It is the Wednesday of Holy Week. The day before Maundy Thursday, when for the hours before midnight the sacrament will rest on an altar decorated with moss and tiny trees and candles, many candles. But today it is only Wednesday, and two women are to be seen heading up the hill opposite the gates to Benmore Gardens. They are accompanied by two rampant spaniels, and their pockets bulge strangely.
Some way up the hill, they pass a fallen tree and come to an abrupt stop, exclaiming in delight. The tree is draped with curtains of moss, and it is this which has caught their attention. Moments later, they have produced plastic carrier bags from their bulging pockets and filled two of them with the moss. They then continue uphill. Later, they can be seen scrambling precariously up a steep bank to reach some particularly succulent sphagnum. It seems to matter little that they are not in their first youth, nor that they are rapidly becoming somewhat dishevelled. They press on, each now burdened with two bags. They are laughing as they speculate what any passer-by might think. Escaped lunatics? Eccentric campers with their shopping? But in all the years in which they have done this, they have never met a soul. No-one has ever had to wonder.
This day, however, is graced by fleeting sun. It is, after all, April. The schools are on holiday, and there are trippers in the land. People who have come to Cowal to walk the forest paths, in these straitened times, rather than flee to the Canaries. And so it is that a host of such travellers appears on the path. The first four pass quickly, perhaps because they have dogs who may become entangled with the rampant spaniels. But the remaining two greet the women… pause …and then it comes.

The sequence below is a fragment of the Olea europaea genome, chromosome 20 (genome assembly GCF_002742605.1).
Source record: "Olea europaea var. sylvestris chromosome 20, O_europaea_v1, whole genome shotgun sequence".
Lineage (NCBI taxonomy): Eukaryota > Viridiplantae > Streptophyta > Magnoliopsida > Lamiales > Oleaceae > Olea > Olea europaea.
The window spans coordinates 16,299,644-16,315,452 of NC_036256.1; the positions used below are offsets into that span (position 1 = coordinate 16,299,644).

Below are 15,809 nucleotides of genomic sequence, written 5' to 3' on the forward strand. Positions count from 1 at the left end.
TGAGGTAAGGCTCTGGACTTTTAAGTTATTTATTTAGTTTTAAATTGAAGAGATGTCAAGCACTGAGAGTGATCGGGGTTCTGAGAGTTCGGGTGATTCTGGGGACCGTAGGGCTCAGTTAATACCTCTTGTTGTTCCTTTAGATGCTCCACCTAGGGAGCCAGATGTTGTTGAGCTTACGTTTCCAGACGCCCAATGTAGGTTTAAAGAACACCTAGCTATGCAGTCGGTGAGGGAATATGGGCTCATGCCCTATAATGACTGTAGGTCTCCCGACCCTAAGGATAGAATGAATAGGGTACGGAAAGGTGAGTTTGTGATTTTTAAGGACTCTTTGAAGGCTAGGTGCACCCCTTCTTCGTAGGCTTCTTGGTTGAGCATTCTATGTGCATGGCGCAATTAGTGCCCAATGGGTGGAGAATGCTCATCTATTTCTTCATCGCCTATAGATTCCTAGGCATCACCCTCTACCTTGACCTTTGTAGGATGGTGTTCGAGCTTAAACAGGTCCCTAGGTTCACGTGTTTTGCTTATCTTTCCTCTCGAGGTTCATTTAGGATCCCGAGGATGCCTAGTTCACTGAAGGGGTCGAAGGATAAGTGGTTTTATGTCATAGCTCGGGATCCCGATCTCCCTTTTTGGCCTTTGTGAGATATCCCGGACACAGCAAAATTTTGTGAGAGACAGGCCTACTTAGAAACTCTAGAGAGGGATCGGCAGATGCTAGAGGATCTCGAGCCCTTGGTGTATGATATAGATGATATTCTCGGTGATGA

“What have you got in the bags?”
“We thought it might be shopping.”
And they laugh. And so Mrs Heathbank and Mrs Blethers – for our mad women are indeed the writer of this blog and her pal - have to come clean, for the first time in ten years. And the great thing is that it is a joyous moment, that the strangers think it sounds a wonderful thing, that they regret that they are only visiting for the day. We tell them that they are the first people ever to ask about the bags of moss, and the woman tells us:
“Don’t mind me – I’m just a nosey bitch.” And then she gives us a hug, for good measure, and we part as if we had known each other for years.
A good day, I think.
I wonder slightly about the change in person at the end of this account, but it doesn't work if I keep it in 3rd person. Purists can save their comments for another time...